Winter manure applications: Steps to take to prevent runoff, nutrient loss and water contamination

Snow-covered and frozen soils make land application of manure a challenge. Producers run the risk of runoff, leading to loss of soil nutrients and potential contamination of water resources. The Minnesota Pollution Control Agency advises the following:

  • Watch weather and field conditions closely for a safe window to apply manure.
  • State and local requirements vary, depending on feedlot size, federal or state permit status, and local laws.
  • Refer to your state or local permit for specific details on land application restrictions.
  • When in doubt about restrictions, contact your MPCA or county feedlot official with questions. Get contact information on the MPCA’s Feedlot Staff Contacts webpage.

The agency recommends these steps to prevent manure runoff:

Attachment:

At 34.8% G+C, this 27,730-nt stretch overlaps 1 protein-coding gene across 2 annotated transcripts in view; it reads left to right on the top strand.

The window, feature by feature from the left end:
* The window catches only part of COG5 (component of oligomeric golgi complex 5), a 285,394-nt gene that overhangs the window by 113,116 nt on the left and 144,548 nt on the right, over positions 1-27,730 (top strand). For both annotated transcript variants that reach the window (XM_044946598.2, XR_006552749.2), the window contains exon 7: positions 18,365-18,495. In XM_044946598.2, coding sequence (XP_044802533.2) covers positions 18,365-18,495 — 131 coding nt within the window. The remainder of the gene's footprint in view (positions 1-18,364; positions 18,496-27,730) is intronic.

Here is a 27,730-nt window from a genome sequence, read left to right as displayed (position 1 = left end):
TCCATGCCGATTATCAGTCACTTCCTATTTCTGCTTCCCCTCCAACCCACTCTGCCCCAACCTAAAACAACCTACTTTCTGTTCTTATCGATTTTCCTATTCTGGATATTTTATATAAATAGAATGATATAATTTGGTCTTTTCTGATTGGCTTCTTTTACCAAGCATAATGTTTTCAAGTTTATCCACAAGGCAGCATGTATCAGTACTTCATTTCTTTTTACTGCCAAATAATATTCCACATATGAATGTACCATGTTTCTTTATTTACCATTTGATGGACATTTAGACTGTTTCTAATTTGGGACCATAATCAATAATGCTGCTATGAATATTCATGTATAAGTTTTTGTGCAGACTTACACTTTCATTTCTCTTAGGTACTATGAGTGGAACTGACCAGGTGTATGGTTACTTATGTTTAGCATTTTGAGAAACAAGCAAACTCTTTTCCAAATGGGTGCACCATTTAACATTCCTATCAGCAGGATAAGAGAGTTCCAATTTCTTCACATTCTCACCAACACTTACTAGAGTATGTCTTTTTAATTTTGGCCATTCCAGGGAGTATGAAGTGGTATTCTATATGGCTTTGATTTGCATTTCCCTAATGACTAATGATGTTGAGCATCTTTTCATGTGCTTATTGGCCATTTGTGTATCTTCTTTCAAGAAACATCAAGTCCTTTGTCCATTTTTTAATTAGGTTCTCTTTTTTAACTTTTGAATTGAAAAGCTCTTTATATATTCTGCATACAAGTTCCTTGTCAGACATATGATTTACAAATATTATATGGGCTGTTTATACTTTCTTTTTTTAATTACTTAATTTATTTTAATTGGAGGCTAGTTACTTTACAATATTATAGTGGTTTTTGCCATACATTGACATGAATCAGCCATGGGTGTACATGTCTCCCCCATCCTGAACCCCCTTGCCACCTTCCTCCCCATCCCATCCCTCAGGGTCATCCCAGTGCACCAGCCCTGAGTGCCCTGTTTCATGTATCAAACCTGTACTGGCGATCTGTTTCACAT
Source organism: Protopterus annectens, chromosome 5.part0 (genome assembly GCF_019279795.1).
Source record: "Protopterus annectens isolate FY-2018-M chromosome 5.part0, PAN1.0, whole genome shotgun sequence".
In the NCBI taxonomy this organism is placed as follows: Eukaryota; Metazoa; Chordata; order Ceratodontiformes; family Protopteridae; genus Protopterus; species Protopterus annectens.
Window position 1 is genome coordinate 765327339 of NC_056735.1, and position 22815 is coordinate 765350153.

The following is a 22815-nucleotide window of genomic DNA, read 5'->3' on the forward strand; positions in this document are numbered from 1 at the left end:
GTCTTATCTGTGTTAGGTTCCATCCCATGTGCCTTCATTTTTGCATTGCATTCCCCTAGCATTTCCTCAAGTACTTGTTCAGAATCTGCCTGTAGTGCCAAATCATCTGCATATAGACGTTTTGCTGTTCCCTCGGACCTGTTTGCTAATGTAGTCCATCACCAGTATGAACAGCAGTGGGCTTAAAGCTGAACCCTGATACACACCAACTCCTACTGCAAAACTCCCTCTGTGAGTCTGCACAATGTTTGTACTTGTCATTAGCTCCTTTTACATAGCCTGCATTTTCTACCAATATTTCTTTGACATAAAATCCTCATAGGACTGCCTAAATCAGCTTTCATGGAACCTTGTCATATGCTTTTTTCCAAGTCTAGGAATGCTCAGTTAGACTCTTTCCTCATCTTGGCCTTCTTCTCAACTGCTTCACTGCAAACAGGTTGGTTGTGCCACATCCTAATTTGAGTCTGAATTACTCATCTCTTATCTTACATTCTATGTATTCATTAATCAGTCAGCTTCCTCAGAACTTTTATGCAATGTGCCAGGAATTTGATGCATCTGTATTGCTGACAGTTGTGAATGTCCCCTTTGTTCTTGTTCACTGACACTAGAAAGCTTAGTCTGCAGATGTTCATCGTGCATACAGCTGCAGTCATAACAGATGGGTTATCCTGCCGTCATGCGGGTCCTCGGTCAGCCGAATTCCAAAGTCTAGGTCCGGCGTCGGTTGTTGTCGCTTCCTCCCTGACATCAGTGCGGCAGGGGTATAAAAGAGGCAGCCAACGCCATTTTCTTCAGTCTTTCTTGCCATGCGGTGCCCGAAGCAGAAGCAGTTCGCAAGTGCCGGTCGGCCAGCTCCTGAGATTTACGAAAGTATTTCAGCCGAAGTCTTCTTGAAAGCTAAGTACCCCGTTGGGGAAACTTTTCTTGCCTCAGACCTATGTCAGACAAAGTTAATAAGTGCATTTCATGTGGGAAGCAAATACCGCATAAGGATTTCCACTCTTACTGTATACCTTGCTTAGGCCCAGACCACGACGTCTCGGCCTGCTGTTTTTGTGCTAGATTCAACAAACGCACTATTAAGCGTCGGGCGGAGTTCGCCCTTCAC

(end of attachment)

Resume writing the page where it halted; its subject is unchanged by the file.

• Farmers who apply manure during winter should review their manure management plan now to determine which fields are the most suitable to receive winter applications.
  • Fields for winter application should be level, distant from sensitive features, and have crop residue.
  • Consider lowering application rates.
  • Monitor field edges to verify that manure runoff is not occurring. If runoff is occurring, report it to the Minnesota Duty Officer at 800-422-0798.
  • If frozen soil prevents incorporating manure, a 300-foot setback from sensitive features such as streams is required.
  • Avoid spreading when furrows contain ice or snow.
  • Avoid surface applications:
    • When there is 2 inches of snow or more and the weather forecast predicts temperatures to exceed 40 degrees Fahrenheit within the next 24 hours.
    • When the ground is frozen and/or snow covered and the weather forecast predicts a 50 percent chance of a 0.25 inch or more of rain in the next 24 hours.
    • During February and March when most runoff events occur.

For more information, visit the Land application of manure webpage.